Dermal Harvest is the horror-drenched debut from Swedish extreme metal outfit Skineater. Though the band was together as early as 2008, it wasn’t until 2011 that they began to seriously court label interest, play live and record demos. They often market themselves as a supergroup of the extreme metal underground, as their members include guitarist and founder Håkan Stuvemark (ex – Wombbath, ex – In Thy Dreams, ex – Vicious), guitarist Kari Kainulainan (ex-Mourning Sign, ex-Amaran), drummer Matte Modin (Raised Fist, ex – Dark Funeral), bassist and backing vocalist Stefan Westerberg (ex-Carnal Forge, ex – In Thy Dreams) and vocalist Jörgen Ström (The Mary Major).
The death metal band hang a great deal of their aesthetic on specific cluster of images and metaphors: namely, flaying. Yep, Skineater sure love taking the skin off of things. Their cover art, by Mathias Björkbacka, unsurprisingly, features a tortured figure in the process of having his skin removed by a hellish configuration or hooks and wires. Their song titles include “Dismantling” and “A Thousand Dead Faces.” Then, of course, there is their band name and album title.
This vast extended metaphor also hints at what they are hoping to get across in their music: Skineater play old-school Swedish death metal with a scabby patina of gore grind. Album opener “He Was Murdered” arrived with all the subtlety of a curette, snarling aggression powering a surprisingly melodic lead. For all their brutal power and scalpel edges, Skineater weave strong melodic threads through many of their songs, ensuring the structures have as much backbone as raw muscle. These melodic tendencies are certainly not the centrepiece of their sound, but is deployed extremely intelligently throughout the record, lending a sense of grandiosity and dignity to tracks like “Made of Godsick.”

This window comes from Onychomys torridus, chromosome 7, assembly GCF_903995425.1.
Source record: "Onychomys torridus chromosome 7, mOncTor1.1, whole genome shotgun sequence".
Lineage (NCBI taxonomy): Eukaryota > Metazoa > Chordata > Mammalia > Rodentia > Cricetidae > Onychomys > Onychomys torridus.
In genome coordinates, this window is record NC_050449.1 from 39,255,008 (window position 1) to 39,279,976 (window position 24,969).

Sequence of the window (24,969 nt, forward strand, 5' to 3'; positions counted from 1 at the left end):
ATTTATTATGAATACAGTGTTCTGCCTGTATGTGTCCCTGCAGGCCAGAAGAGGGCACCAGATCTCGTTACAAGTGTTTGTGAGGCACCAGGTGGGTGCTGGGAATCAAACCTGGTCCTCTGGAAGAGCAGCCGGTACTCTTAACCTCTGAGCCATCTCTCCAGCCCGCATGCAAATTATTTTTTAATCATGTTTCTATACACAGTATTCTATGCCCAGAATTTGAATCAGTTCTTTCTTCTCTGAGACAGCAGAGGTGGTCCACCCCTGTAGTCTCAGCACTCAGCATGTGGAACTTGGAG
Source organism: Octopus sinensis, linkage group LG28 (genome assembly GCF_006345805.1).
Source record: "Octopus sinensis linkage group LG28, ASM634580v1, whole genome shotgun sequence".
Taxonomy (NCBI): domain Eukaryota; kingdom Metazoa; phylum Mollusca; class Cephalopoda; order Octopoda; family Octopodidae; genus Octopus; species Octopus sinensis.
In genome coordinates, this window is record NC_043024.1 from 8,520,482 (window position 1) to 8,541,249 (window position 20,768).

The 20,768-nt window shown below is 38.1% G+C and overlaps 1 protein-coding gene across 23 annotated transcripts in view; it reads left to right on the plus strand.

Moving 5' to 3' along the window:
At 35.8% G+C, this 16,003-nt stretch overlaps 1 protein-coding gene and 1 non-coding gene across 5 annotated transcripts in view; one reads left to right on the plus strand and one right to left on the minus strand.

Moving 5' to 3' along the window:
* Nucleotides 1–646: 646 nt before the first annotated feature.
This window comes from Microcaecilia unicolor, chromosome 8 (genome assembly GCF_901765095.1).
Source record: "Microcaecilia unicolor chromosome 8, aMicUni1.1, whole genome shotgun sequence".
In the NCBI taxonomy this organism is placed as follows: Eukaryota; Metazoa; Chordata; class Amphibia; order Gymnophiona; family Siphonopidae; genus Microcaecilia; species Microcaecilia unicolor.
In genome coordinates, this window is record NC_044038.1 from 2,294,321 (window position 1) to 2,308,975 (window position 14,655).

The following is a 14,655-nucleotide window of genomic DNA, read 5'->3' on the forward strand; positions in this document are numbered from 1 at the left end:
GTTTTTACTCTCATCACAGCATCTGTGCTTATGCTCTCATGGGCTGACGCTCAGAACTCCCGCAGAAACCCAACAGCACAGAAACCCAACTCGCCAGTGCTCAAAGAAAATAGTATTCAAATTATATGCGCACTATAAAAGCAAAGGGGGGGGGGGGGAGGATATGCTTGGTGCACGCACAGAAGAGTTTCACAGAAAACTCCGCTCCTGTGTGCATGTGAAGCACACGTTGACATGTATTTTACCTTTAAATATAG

For all their passion for grotesquerie, Skineater are an extremely balanced band, and Dermal Harvest is a better record for it. For every moment of brute force and every lyric that revels in its own disgust, there is a sinuous guitar lead or an eloquent vocal delivery. The drumming is an intelligent as it is relentless, and the solo work displays glorious technical proficiency without descending into the tech-death pitfall of overindulgence. Skineater display a great deal of restraint, which only benefits the impact of the songs and proves their veteran status more than any press release ever could.
The production is clarion, and Dermal Harvest is mastered with an ear for both clarity and power. Each instrument is given guts and power, without any sacrifice of tone or subtlety. While classic Swedish death metal is a flooded genre, spilling over with bands who want to work within the genre with varying degrees of success, Skineater stand out for their sense of class and balance. Not what you might expect from a band that espouses the pleasures of rending flesh and flaying victims alive, but refreshing and welcome nonetheless.